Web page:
Using ‘sabotage’ technique Schrag asked workshop groups to design the worst participatory project imaginable in order to reflect upon a better approach. This exercise was not designed to produce a toolkit, but to identify considerations, ideas and themes. A workshop group suggested that ideally projects should: follow an open and transparent commissioning process, consider possible outcome/s and how individual change can be tracked or reported, treat participants with respect, be challenging but ‘do no harm’, recognise co-authorship, value process and product equally, allow appropriate time for research, delivery and legacy planning, pay artists at the right rate, include adequate facilitation and administrative support, consider accessibility for artists as well as participants. For Schrag, it seemed most important to consider the context and quality of the invitation, to ask who defines the problem to be addressed.
As the day progressed it became clear that artists need to influence, communicate and collaborate more effectively with policy-makers.
In terms of responsibility and ethical practice it was felt that artists (and others) should consider the point of their invitation to participate: in the end, engagement (and success) should be judged by the quality of the invitation and the quality of the conversation.
Time (and funding) is often lacking for projects to develop organically, for conversations and legacy planning to take place.
Do communities want socially engaged art projects? Allowing communities to own and direct projects is likely to be more sustainable and meaningful.
Artists are in danger of project fatigue, managing different stakeholders in live situations often with minimal resources, high expectations and outcome targets.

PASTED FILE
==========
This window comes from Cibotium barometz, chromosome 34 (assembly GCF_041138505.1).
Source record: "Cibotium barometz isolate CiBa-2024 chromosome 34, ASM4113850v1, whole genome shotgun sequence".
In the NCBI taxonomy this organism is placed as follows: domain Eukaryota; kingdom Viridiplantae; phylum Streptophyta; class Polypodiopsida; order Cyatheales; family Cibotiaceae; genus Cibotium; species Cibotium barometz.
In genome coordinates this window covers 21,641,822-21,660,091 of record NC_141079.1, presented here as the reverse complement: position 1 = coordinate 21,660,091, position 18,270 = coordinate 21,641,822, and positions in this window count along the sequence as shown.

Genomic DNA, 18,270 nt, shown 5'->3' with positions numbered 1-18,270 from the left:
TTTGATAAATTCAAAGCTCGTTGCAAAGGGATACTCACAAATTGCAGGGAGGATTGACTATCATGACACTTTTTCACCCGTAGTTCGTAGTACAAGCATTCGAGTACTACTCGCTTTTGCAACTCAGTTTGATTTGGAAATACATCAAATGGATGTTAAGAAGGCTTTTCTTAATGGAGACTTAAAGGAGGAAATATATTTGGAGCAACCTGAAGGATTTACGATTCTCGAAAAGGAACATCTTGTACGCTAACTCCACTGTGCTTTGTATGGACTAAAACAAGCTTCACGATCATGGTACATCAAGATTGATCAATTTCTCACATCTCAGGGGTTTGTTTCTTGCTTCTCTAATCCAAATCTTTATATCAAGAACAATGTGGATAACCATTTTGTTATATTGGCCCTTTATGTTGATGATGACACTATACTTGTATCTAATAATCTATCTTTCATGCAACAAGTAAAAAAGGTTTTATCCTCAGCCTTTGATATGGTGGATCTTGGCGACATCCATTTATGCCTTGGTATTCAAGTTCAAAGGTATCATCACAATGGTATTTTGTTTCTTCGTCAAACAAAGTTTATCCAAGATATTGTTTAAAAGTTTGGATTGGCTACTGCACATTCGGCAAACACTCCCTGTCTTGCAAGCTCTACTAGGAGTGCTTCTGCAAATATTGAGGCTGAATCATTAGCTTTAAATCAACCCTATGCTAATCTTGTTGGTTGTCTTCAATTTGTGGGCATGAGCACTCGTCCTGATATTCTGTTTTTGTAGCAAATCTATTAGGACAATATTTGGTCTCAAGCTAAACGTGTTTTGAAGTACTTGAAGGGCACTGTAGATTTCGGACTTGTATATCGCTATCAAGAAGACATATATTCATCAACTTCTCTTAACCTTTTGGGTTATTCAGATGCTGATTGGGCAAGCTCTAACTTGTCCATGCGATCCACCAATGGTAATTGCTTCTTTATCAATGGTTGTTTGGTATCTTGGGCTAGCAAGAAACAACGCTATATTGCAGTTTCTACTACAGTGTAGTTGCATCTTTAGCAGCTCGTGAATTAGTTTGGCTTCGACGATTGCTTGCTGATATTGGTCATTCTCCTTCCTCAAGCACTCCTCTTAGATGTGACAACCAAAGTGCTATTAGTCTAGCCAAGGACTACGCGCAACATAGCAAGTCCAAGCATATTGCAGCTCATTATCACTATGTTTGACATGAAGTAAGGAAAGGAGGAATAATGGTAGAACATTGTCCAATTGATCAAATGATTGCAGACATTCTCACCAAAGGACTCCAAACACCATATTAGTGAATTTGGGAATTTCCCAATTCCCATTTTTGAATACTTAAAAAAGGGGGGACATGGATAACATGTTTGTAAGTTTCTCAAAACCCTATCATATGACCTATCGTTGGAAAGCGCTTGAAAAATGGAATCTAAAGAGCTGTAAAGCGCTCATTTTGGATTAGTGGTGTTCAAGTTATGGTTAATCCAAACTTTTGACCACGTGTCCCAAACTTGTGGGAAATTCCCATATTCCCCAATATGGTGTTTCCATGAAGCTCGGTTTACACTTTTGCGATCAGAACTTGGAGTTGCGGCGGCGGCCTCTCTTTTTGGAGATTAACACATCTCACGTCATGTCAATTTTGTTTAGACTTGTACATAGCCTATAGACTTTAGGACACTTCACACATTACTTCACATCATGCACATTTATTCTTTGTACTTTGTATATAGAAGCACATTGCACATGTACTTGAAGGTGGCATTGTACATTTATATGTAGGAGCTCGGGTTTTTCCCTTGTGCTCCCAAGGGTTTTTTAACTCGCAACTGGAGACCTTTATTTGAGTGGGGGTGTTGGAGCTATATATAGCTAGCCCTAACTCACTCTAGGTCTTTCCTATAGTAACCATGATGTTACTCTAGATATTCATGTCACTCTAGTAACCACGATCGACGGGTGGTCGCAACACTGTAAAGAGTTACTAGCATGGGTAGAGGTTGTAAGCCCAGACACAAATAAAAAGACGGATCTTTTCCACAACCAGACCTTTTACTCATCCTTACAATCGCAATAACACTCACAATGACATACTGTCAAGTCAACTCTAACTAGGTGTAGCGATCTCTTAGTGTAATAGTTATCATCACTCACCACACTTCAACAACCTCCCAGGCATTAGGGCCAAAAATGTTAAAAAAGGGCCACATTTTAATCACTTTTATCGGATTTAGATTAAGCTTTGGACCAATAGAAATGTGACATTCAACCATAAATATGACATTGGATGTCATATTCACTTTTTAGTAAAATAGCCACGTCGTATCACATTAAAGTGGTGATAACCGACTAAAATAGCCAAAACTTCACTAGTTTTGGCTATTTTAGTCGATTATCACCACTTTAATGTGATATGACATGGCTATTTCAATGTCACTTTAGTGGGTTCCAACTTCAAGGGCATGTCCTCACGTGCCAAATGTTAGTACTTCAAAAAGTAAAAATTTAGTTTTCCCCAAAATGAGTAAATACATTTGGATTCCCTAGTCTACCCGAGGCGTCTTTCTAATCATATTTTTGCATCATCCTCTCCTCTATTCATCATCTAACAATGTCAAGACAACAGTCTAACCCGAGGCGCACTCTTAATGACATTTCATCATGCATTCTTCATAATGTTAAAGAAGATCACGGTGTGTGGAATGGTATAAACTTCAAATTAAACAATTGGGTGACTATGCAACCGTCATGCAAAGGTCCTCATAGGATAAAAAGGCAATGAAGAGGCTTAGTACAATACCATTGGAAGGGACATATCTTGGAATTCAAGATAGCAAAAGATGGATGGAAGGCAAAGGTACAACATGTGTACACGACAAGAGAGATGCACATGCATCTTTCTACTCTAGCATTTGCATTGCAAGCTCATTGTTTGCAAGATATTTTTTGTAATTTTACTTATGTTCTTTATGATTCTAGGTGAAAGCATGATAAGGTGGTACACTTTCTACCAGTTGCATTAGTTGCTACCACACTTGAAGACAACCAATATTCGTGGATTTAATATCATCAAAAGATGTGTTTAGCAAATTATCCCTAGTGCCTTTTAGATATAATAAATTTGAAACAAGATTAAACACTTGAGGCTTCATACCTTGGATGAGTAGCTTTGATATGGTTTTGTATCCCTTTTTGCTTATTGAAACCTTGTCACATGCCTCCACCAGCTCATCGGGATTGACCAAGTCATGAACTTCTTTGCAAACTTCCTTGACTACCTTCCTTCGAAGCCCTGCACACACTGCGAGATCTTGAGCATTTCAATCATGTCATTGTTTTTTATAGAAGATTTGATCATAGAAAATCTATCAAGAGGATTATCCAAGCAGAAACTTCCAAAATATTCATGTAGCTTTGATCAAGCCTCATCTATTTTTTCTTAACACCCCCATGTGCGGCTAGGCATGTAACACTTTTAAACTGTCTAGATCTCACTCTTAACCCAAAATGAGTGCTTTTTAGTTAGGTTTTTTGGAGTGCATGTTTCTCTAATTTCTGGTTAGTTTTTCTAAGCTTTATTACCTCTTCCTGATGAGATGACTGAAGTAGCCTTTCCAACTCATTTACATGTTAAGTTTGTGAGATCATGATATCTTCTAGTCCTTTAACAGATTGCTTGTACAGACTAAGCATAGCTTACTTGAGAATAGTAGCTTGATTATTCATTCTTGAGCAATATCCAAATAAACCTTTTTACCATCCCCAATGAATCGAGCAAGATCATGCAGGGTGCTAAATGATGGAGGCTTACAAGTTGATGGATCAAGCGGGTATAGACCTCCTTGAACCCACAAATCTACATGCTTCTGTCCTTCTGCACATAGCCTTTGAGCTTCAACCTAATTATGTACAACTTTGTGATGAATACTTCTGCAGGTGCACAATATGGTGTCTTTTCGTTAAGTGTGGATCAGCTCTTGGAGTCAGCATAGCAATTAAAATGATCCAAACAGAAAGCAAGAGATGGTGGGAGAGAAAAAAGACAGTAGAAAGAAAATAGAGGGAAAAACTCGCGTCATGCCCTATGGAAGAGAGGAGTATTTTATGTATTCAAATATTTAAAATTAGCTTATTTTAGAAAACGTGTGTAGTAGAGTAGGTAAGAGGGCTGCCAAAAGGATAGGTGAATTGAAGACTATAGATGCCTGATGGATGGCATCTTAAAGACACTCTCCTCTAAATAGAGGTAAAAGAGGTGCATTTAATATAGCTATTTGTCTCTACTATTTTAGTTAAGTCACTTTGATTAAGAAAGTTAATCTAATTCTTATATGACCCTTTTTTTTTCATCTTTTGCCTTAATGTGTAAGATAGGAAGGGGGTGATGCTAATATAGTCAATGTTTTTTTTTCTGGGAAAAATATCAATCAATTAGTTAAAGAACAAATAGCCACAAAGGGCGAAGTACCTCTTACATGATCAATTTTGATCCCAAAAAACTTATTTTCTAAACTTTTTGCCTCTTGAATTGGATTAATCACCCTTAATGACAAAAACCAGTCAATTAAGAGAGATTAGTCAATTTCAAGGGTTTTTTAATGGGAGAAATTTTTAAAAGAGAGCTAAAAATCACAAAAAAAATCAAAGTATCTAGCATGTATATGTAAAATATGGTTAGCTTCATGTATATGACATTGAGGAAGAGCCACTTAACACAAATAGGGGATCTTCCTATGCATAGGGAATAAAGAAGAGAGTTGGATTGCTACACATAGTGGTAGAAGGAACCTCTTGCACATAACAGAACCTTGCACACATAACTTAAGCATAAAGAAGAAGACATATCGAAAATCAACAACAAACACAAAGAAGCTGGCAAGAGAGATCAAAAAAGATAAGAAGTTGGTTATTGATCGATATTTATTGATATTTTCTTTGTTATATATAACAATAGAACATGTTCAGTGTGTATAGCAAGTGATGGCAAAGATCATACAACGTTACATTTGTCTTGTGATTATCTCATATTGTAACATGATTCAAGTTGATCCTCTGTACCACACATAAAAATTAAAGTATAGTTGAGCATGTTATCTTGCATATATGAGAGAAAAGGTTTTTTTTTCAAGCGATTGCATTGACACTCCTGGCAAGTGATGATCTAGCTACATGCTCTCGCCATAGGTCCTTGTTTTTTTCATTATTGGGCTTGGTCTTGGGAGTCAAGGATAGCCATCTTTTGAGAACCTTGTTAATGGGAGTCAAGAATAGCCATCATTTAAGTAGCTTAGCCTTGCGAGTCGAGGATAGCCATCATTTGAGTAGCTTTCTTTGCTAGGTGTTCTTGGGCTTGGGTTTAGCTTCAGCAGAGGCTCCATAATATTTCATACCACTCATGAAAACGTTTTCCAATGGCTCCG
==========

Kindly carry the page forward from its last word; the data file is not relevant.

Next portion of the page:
During the day a number of questions were raised, for example: How do we feel about gentrification and what do we mean by regeneration, particularly in Cornwall? What’s the role of the citizen artist? What are the distinctions, if any, between the rural and the urban? How can we hold the tension between thinking globally and acting locally?’ How can we define ‘radical social change’? How or when should artists be overtly political? Can independent cultural workers deliver sustainable projects and challenge the negative aspects of funding requirements? Are artists thinking about the impact of their practice on non-humans in the rural context? What’s the use of this conversation? How are we going to continue addressing these questions?
The panel agreed that socially engaged art practice can’t fix everything, and encouraged delegates to reach out to other organisations, practices and disciplines. As Griffiths concluded, we need to catch up with other disciplines, to scale-up these conversations, to grow and develop the agenda with other creative thinkers: ‘Art can’t change the world on its own. We need arhizomic way of working to connect with practice about change-making in other disciplines’.
Dr. Virginia Button
[i] This overview is based on attendance at all core sessions and two speaker led workshops (Owen Griffiths and Anthony Schrag). Impartiality has been the guiding principle, but apologies are given for any unwitting bias or oversight.
[ii]The Rural Assembly took place on 20-22 June 2019 at the Whitechapel Gallery, London and Wysing Arts Centre, South Cambridgeshire: see https://www.whitechapelgallery.org/learn/the-rural/and http://www.wysingartscentre.org/. The conference was arranged to coincide with the launch of The Rural, (ed.) Myvillages, Documents of Contemporary Art, Whitechapel Gallery London | The MIT Press, Cambridge, Massachusetts, 2019.